Thomas J. Cummings, M.D., Duke University Medical Center, Durham, NC
A shortage of ophthalmic pathologists exists. This has resulted in a decline in the teaching of this specialty to residents, fellows, attending pathologists and ophthalmologists. Furthermore, opportunities to learn eye pathology at national and international pathology meetings are few. The purpose of this course is to present a spectrum of classical, common, and exotic ophthalmic pathology cases, from the cornea to the optic chiasm. Participants will be exposed to a wide variety of ophthalmic pathology, and the course will benefit all levels of pathology residents, fellows, and attending pathologists.
The course comprises a brief introduction and overview of ophthalmic pathology, and seven main categories: 1) Cornea; 2) Conjunctiva; 3) Eyelid; 4) Uvea; 5) Retina; 6) Orbit; and, 7) Optic Nerve. Each of the seven categories will feature a classical ophthalmic pathology concept or diagnosis in the usual 'case presentation' format, and, in addition, will include brief case presentations of a few other additional diagnoses per category, as follows: 1. The cornea section will spotlight the pathology of the everyday cornea specimens including cornea transplants, Fuchs' endothelial dystrophy, and Descemet's membrane specimens. Corneal dystrophies and infections including Acanthamoeba keratitis will also be discussed. 2. The conjunctiva section will feature melanosis. Pterygium, hereditary benign intraepithelial dyskeratosis, lymphoid and squamous proliferations will also be discussed. 3. The eyelid section will feature sebaceous carcinoma. Chalazion and Melkersson-Rosenthal syndrome will also be discussed. 4. The uvea section will spotlight uveal malignant melanoma. Melanocytoma, medulloepithelioma, and uveal neurofibromatosis will also be discussed. 5. The retina section will spotlight retinoblastoma. Diabetic retinopathy and age-related macular degeneration will also be discussed. 6. The orbit section will feature pathology of the lacrimal gland. Epithelioid hemangioma, inflammatory pseudotumor, and metastatic neoplasms will also be discussed. 7. The optic nerve section will feature optic nerve gliomas. Cases of optic nerve meningioma, optic nerve choristoma, neuroophthalmic sarcoidosis, neuromyelitis optica, and progressive external ophthalmoplegia will also be discussed.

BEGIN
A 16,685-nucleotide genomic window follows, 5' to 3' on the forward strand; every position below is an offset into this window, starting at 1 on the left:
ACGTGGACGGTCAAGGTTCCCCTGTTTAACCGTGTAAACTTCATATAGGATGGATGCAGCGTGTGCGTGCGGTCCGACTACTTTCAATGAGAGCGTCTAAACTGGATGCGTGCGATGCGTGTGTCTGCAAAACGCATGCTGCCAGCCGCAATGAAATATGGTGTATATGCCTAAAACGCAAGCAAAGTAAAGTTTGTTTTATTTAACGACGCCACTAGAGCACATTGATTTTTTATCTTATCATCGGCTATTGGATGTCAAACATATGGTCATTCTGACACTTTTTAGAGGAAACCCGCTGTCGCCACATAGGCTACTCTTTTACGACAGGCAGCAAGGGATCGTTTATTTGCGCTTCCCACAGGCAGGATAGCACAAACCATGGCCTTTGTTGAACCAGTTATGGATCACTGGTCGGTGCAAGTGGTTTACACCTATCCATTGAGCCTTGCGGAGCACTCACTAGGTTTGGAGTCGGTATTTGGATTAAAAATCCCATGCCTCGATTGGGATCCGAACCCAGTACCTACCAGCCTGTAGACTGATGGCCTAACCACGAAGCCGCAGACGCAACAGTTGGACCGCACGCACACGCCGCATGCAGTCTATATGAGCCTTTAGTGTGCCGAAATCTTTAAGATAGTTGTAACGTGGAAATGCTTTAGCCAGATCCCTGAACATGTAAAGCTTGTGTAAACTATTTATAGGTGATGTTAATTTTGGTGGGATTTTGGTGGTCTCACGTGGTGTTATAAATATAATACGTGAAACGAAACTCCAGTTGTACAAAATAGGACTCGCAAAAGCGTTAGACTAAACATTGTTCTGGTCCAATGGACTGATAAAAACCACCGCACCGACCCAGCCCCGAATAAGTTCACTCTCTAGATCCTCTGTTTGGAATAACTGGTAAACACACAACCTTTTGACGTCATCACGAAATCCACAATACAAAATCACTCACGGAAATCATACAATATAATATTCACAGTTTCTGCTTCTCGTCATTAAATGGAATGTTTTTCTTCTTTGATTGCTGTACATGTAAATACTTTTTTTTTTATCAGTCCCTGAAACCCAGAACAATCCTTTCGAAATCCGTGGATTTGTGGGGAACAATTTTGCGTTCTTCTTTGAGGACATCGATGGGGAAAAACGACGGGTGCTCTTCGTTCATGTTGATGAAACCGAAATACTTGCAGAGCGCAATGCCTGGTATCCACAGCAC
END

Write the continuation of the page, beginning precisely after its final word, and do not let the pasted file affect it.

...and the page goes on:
The PowerPoint presentation will include numerous clinical ophthalmology and histopathological images with minimal text slides, a style I have incorporated based upon feedback from my teaching experiences. Therefore, if you, for example, would prefer all 20 minutes of the retina section be dedicated to a detailed discussion of retinoblastoma, this course might not be for you. If, on the other hand, you could be satisfied with 10 minutes of the salient features of retinoblastoma, followed by 10 rapid minutes of additional retinal pathology including diabetic retinopathy, and age-related macular degeneration, then this course might appeal to you. Virtual slides of select highlighted cases will be available to pre-registrants prior to the meeting on the USCAP website. A syllabus including a bibliography of select cases and a handout of the PowerPoint slides will be available at the meeting. Participants will receive web access of the PowerPoint presentation following the course along with the text portion of the handout. Questions and answers are strongly encouraged during the course, and I am available following the course by telephone, e-mail, etc…
Upon completion of this course, participants will: 1) be able to recognize the characteristic histological features of some classical, everyday, and exotic ophthalmic pathology diagnoses; 2) be able to adequately handle ophthalmic pathology specimens and be familiar with the language of ophthalmology; and, 3) have insight into the remarkable world of ophthalmic pathology and become interested in keeping this often-neglected specialty relevant.
(NEW COURSE) This course may be used for CME credits or SAM credits.